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Backyard Bird Life: November

As temps cool down, the wild bird scene may be changing in your yard. Flying south for the winter is not for every species. That’s why November is the time to keep your feeders full, so the hearty holdouts will visit you throughout the snowy season.

All Kinds of Woodpeckers

(Pileated shown here)

American Goldfinches

(brownish-yellow in winter)

American Tree Sparrows

Black-Capped Chickadees

Blue Jays

Dark-Eyed Juncos

Mourning Doves

Northern Cardinals

Passerine Songbirds

(Sparrows shown here)

Tufted Titmouse

White-Breasted Nuthatch

White-Throated Sparrow

Now’s the time to add a feeder or two, so you can attract multiple species and keep your backyard active throughout the cold months.

A tube feeder with thistle will bring in the finches.

A low platform feeder stocked with mixed seeds will attract ground-feeding sparrows and doves.

A hopper feeder with black oil sunflower seeds works for keeping seeds dry during the wet and changing weather of late fall and early winter. Fill it with safflower seeds to attract Northern Cardinals.

Water in Winter!

Consider a bird bath with a heater because once the temps go below freezing, birds have a hard time finding fresh water.

Suet is one of the best things you can offer your backyard birds year-round, but especially in the winter. Suet is easily digested, metabolized, and provides an incredibly high energy source for birds that are actively foraging for food all day. Many people who enjoy feeding the birds in the winter don’t realize that they are missing what may be the single most valuable foodstuff for winter birds to thrive – don’t make that mistake this year!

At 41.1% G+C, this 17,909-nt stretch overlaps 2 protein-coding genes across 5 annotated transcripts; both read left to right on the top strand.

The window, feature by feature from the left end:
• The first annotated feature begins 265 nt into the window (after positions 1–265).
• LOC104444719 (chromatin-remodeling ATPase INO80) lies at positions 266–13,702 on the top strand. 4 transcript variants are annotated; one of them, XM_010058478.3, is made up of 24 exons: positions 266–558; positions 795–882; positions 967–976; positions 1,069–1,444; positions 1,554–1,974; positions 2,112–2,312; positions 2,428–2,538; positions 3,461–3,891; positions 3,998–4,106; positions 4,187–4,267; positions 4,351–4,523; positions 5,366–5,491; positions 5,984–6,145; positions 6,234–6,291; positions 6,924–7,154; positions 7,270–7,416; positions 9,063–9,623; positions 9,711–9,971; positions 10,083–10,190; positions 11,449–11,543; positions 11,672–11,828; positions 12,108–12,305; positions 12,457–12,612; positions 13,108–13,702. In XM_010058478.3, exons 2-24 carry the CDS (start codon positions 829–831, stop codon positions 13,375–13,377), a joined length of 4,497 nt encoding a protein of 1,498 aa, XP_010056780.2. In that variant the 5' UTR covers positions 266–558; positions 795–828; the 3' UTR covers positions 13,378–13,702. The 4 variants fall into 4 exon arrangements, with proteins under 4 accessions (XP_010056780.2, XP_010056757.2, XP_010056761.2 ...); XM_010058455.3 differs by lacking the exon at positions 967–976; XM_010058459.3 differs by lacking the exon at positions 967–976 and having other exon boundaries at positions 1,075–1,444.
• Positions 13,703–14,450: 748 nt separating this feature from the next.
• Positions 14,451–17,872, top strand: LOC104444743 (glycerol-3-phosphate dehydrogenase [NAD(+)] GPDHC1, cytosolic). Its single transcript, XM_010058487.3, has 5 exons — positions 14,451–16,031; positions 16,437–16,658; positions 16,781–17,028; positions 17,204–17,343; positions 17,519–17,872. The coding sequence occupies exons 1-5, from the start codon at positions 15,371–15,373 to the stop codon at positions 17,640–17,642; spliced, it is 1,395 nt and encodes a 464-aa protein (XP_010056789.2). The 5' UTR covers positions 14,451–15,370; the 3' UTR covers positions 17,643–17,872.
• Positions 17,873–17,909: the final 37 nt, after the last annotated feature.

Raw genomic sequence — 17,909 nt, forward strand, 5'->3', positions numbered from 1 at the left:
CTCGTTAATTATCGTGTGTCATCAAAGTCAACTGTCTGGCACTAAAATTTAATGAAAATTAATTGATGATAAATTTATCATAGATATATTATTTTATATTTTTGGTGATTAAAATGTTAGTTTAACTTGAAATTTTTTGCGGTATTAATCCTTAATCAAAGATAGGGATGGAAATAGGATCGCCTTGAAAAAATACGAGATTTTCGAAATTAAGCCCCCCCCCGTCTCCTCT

How do I provide suet?

There are a variety of suet feeders, typically called “cages," that are available in many forms – including attached to seed feeders. These dual-purpose feeders are excellent for a variety of birds, but make sure to include some free-hanging suet feeders apart from your seed stations to allow birds that may be intimidated by the activity and aggressiveness of the birds actively eating at the seed feeders. It may be surprising, but hanging suet (and seed feeders) in different locations in your yard and at different heights will give you a wider variety of feathered visitors.

Are there different kinds of suet?

While there are some choices for just straight suet cakes, the vast majority of suet cakes include some sort of seed, nut, berry, insect, or virtually any combination you can think of those ingredients. Some ingredients are traditionally thought of as bird specific – like peanuts for woodpeckers, or mealworm cakes for bluebirds – but the reality is that most birds will eat just about anything.

When it comes to fun shapes, sizes, and mixes, suet isn’t the only game in town! Seed cakes are pressed together blocks of… you guessed it, seed! Additions like mealworms, fruits, berries, and other pieces just add to the healthy, nutritious fun!


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